European Shippers’ Council (ESC) members report that many shippers who regularly export goods to Asia have been facing a large drop of available slots for containers on almost every shipping line.
The main reason given by carriers of the two new alliances is the reshuffling of their organization and the repositioning of their ships to start their new services next month.
The ESC reports that M2 alliance has stopped accepting freight from customers of competitors turning to them because of the shortage of capacity encountered.
Shippers are confronted with heavily damaging situations, the ESC says, ranging from breeching of contractual commitments by some liners to impossibility to get boarding slots before May. This can result in fluctuating freight rates, with instant hikes of up to 45 percent to firm up a booking. Alternatively, it can mean missed sales, stock failure and significant extra costs, as some exporters are trying to circumvent these obstacles by using other transport modes.
The ESC warned that problems might occur after the Chinese New Year, because 60 percent of the capacity on some lanes would be rearranged, but the magnitude of the turmoil was unexpected given the overcapacity of the market.
“This disorder has a significantly more serious impact that the one caused by the installation of the previous alliances two years ago,” said the ESC in a statement. “It also comes only eight months after the very severe consequences of Hanjin bankruptcy.”
The ESC is calling for carriers to take their responsibility and give an accurate display of the present situation and of its cause, while making sure that everything goes back to normal in the coming weeks.
The ESC also wants authorities to recognize the current market structure where three major alliances control close to 90 percent of the capacity on the major trades. “Despite carriers not violating any present regional regulation on competition, the combination of a high concentration of players and a recurrent instability within the alliances induces a much higher risk of making this kind of market disruption frequent and significant. This is demonstrated today by the ongoing recombination of partnerships two years after the establishment of the previous alliances which were supposed to be set for five years.”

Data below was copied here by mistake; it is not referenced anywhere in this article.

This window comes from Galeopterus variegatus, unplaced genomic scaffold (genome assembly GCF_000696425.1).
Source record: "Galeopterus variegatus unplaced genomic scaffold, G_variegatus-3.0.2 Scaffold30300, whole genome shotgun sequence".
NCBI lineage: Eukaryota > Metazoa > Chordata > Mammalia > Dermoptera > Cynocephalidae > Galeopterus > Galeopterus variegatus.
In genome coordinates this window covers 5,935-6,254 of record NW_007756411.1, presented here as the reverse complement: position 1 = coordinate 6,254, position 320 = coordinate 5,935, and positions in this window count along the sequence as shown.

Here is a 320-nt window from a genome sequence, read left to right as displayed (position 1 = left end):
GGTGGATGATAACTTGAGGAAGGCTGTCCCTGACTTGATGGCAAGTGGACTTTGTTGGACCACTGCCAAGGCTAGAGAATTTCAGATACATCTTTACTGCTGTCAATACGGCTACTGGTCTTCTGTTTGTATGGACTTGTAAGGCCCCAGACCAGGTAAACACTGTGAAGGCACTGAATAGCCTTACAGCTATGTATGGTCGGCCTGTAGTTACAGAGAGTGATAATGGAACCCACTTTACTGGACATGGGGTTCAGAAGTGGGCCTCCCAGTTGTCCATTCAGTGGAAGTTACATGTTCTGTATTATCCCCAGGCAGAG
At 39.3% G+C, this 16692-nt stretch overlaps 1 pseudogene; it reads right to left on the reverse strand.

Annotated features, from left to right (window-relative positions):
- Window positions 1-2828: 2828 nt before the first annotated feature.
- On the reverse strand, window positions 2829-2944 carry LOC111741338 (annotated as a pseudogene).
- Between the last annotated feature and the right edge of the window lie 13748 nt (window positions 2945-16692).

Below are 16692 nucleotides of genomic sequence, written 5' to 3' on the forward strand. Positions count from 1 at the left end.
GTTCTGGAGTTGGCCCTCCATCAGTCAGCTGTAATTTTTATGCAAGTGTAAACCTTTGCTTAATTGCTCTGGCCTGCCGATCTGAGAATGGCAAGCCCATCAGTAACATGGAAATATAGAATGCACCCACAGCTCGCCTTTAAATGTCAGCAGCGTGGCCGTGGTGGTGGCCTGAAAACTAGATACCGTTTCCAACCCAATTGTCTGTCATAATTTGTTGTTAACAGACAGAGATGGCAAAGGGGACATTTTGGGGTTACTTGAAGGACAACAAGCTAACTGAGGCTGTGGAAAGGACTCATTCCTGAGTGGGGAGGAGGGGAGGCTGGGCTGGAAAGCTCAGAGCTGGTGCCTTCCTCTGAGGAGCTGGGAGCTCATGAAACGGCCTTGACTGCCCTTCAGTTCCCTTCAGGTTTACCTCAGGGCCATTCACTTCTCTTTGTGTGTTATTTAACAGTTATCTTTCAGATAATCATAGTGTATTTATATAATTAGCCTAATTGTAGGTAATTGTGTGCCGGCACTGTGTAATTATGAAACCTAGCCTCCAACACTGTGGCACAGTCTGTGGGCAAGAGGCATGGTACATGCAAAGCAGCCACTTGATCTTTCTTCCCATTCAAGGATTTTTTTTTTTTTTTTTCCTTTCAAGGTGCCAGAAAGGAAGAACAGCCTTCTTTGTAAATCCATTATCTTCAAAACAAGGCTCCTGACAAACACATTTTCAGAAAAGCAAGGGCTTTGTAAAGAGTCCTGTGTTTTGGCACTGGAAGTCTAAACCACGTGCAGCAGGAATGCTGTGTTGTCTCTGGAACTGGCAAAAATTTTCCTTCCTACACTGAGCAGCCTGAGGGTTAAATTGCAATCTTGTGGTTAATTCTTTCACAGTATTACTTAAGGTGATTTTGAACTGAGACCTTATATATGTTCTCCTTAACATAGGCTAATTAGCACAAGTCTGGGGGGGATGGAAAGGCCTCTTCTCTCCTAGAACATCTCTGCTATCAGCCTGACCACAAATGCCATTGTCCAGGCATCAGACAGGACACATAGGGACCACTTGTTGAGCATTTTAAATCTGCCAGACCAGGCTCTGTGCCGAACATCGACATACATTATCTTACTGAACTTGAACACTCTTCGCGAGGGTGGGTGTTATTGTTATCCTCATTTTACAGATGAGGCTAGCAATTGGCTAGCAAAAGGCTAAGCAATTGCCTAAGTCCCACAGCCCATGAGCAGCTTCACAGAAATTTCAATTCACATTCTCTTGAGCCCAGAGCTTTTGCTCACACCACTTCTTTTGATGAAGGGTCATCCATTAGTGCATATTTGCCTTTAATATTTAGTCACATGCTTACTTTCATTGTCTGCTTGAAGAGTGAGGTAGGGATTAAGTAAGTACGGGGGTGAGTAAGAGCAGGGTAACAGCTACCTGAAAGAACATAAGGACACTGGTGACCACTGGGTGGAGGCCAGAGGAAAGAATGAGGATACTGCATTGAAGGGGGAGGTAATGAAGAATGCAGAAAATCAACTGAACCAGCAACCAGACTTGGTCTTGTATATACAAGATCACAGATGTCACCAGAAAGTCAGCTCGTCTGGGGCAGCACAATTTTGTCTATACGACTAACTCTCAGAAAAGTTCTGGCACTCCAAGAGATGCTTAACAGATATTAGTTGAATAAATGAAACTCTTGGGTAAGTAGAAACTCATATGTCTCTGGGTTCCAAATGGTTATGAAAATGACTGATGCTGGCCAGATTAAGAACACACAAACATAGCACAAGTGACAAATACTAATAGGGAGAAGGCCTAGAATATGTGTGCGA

Shippers’ representatives have again called for the maritime industry to initiate a constructive dialogue with them and other stakeholders. The objective of such a dialogue would be to create the framework for a sustainable market where the liners’ offers would meet the shippers’ expectations of service quality, continuity and predictability. Shippers have not triggered the conditions which make the market so volatile today, and they are certainly ready to trade some of the price advantage they got in the past years against this sustainability, says the ESC.
The opinions expressed herein are the author's and not necessarily those of The Maritime Executive.